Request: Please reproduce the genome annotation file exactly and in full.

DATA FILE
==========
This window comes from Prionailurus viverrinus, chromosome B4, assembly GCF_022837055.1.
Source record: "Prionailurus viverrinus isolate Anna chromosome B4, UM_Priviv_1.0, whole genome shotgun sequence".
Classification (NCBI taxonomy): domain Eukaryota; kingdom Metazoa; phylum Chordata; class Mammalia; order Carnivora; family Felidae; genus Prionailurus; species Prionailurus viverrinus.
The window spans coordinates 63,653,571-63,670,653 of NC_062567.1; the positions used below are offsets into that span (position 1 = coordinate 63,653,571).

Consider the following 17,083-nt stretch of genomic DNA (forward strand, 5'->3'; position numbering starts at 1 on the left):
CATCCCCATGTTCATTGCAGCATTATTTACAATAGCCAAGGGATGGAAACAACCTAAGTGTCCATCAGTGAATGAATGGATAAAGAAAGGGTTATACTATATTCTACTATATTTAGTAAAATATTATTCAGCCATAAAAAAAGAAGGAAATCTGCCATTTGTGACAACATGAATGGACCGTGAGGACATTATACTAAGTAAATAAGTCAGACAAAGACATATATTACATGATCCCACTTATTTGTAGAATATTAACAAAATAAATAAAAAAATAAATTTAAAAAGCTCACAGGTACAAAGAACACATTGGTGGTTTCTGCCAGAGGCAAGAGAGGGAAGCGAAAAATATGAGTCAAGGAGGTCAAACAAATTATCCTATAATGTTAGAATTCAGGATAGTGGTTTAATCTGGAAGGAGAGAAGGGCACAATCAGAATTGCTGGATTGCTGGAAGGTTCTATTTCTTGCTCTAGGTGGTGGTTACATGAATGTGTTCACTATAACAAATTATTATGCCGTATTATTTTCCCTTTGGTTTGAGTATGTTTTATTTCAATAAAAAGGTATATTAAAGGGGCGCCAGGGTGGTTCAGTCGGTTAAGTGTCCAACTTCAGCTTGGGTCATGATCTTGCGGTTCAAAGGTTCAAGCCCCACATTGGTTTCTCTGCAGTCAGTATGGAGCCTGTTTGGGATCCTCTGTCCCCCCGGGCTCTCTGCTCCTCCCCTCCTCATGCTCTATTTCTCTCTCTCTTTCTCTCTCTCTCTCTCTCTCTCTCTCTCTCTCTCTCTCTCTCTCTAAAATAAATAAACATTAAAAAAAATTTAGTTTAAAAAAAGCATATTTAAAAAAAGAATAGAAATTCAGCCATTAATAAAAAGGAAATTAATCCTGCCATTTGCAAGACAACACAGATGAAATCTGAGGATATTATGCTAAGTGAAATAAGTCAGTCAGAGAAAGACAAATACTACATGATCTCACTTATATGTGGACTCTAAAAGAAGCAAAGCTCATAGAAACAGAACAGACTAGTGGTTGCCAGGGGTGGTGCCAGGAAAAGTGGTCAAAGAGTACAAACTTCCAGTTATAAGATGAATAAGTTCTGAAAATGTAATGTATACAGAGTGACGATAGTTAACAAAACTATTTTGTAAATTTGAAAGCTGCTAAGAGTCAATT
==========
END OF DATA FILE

This window comes from Prionailurus viverrinus, chromosome B4, assembly GCF_022837055.1.
Source record: "Prionailurus viverrinus isolate Anna chromosome B4, UM_Priviv_1.0, whole genome shotgun sequence".
Classification (NCBI taxonomy): domain Eukaryota; kingdom Metazoa; phylum Chordata; class Mammalia; order Carnivora; family Felidae; genus Prionailurus; species Prionailurus viverrinus.
The window spans coordinates 63,653,571-63,670,653 of NC_062567.1; the positions used below are offsets into that span (position 1 = coordinate 63,653,571).

Consider the following 17,083-nt stretch of genomic DNA (forward strand, 5'->3'; position numbering starts at 1 on the left):
CATCCCCATGTTCATTGCAGCATTATTTACAATAGCCAAGGGATGGAAACAACCTAAGTGTCCATCAGTGAATGAATGGATAAAGAAAGGGTTATACTATATTCTACTATATTTAGTAAAATATTATTCAGCCATAAAAAAAGAAGGAAATCTGCCATTTGTGACAACATGAATGGACCGTGAGGACATTATACTAAGTAAATAAGTCAGACAAAGACATATATTACATGATCCCACTTATTTGTAGAATATTAACAAAATAAATAAAAAAATAAATTTAAAAAGCTCACAGGTACAAAGAACACATTGGTGGTTTCTGCCAGAGGCAAGAGAGGGAAGCGAAAAATATGAGTCAAGGAGGTCAAACAAATTATCCTATAATGTTAGAATTCAGGATAGTGGTTTAATCTGGAAGGAGAGAAGGGCACAATCAGAATTGCTGGATTGCTGGAAGGTTCTATTTCTTGCTCTAGGTGGTGGTTACATGAATGTGTTCACTATAACAAATTATTATGCCGTATTATTTTCCCTTTGGTTTGAGTATGTTTTATTTCAATAAAAAGGTATATTAAAGGGGCGCCAGGGTGGTTCAGTCGGTTAAGTGTCCAACTTCAGCTTGGGTCATGATCTTGCGGTTCAAAGGTTCAAGCCCCACATTGGTTTCTCTGCAGTCAGTATGGAGCCTGTTTGGGATCCTCTGTCCCCCCGGGCTCTCTGCTCCTCCCCTCCTCATGCTCTATTTCTCTCTCTCTTTCTCTCTCTCTCTCTCTCTCTCTCTCTCTCTCTCTCTCTCTCTCTAAAATAAATAAACATTAAAAAAAATTTAGTTTAAAAAAAGCATATTTAAAAAAAGAATAGAAATTCAGCCATTAATAAAAAGGAAATTAATCCTGCCATTTGCAAGACAACACAGATGAAATCTGAGGATATTATGCTAAGTGAAATAAGTCAGTCAGAGAAAGACAAATACTACATGATCTCACTTATATGTGGACTCTAAAAGAAGCAAAGCTCATAGAAACAGAACAGACTAGTGGTTGCCAGGGGTGGTGCCAGGAAAAGTGGTCAAAGAGTACAAACTTCCAGTTATAAGATGAATAAGTTCTGAAAATGTAATGTATACAGAGTGACGATAGTTAACAAAACTATTTTGTAAATTTGAAAGCTGCTAAGAGTCAATT